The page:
“Determine never to be idle… It is wonderful how much may be done if we are always doing.”  — Thomas Jefferson

How About Something Inspirational?

May 14, 2009

I’ve been posting some of the humerous “demotivators” lately and decided that it was time to do something a bit more “inspirational.” 

A couple of years ago I ran across a video on the internet and then immediately turned around and bought a copy of the book (with the DVD copy of the video)  for everyone in my family . . . it delivers a very inspirational message (in my opinion).  The video has now been “protected” from downloads (as well it should), but here are the lyrics to the poem by Linda Ellis (courtesy of

Something to ponder, yes?

Favorite Poem!

April 7, 2009

My Father shared this with me many years ago . . . I return to its wisdom regularly.

Desiderata  (Latin for “desired things”, plural of desideratum)

Go placidly among the noise and the haste and remember what peace may be found in silence. As far as possible without surrender be on good terms with all persons.

Speak your truth quietly and clearly; and listen to others, even the dull and ignorant; they too, have their story. Avoid loud and aggresive persons; they are vexations to the spirit.

If you compare yourself with others, you may become vain and bitter; for always there will be greater and lesser persons than yourself.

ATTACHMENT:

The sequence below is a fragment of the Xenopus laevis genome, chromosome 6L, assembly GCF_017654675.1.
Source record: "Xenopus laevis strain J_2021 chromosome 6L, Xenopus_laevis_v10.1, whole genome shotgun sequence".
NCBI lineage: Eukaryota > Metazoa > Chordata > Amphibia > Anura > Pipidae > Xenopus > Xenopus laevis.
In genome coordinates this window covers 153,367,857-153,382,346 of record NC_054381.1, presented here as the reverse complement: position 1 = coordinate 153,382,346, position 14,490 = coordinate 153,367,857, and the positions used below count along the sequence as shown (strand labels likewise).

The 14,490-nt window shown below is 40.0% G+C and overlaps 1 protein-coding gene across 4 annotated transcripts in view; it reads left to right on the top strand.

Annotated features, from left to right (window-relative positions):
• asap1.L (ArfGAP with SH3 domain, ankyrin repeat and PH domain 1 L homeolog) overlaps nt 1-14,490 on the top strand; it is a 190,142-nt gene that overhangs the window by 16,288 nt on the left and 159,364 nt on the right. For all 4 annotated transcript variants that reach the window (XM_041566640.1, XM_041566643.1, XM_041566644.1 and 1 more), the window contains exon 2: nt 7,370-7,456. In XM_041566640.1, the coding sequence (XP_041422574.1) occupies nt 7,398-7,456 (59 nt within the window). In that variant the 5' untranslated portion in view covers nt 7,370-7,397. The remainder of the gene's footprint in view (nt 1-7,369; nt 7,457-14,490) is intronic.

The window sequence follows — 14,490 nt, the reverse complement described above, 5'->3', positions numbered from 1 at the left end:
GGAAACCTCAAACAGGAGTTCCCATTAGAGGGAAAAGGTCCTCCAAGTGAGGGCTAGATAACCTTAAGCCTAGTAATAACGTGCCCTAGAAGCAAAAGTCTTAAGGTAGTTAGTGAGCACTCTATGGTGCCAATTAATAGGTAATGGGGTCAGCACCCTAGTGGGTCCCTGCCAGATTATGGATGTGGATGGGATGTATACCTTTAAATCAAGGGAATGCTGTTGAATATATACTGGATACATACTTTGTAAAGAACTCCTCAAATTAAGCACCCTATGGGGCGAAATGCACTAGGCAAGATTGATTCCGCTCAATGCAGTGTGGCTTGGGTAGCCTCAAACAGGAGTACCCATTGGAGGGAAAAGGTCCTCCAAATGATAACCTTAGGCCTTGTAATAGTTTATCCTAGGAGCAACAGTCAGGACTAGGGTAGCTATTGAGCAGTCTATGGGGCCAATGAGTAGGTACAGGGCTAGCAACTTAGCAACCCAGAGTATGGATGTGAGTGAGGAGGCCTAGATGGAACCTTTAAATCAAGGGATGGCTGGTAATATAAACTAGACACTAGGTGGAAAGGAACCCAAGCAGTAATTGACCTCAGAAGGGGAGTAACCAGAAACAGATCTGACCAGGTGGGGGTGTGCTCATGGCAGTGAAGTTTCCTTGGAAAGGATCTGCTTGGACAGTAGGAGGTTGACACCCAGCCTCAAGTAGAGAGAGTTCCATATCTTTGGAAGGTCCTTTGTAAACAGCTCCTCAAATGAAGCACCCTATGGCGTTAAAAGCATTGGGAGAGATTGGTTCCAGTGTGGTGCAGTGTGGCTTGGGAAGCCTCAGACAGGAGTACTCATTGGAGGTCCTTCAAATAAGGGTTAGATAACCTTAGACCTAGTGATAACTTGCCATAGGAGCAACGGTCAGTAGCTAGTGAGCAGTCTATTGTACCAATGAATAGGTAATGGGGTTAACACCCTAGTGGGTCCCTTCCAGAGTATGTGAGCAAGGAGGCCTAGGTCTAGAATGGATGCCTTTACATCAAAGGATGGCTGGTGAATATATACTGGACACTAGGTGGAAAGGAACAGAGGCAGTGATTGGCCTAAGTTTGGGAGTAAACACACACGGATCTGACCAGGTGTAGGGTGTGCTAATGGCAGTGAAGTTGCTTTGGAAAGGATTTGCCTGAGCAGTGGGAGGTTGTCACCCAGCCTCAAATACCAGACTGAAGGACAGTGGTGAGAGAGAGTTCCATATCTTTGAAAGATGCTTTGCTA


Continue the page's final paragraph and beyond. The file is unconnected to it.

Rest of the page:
Enjoy your achievements as well as your plans. Keep interested in your own career, however humble; it is a real possession in the changing fortunes of time.

Exercise caution in your business affairs, for the world is full of trickery. But let this not blind you to what virtue there is; many persons strive for high ideals and everywhere life is full of heroism.

Be yourself. Especially, do not feign affection. Neither be cynical about love; for in the face of all aridity and disenchantment it is perennial as the grass.

Take kindly to the cousel of the years, gracefully surrendering the things of youth. Nurture strength of spirit to shield you in sudden misfortune. But do not distress yourself with imaginings. Many fears are born of fatigue and loneliness.

Beyond a wholesome discipline be gently with yourself. You are a child of the universe, no less than the trees and the stars; you have a right to be here. And whether or not it is clear to you, no doubt the universe is unfolding as it should.

Therefore be at peace with God, whatever you conceive Him to be, and whatever your labors and aspirations in the noisy confusion of life keep peace with your soul. With all its sham, drudgery, and broken dreams, it is still a beautiful world.

Be careful.

Strive to be happy.

— by Max Erhmann

This Poem Says It All!

November 18, 2008

The Dash . . .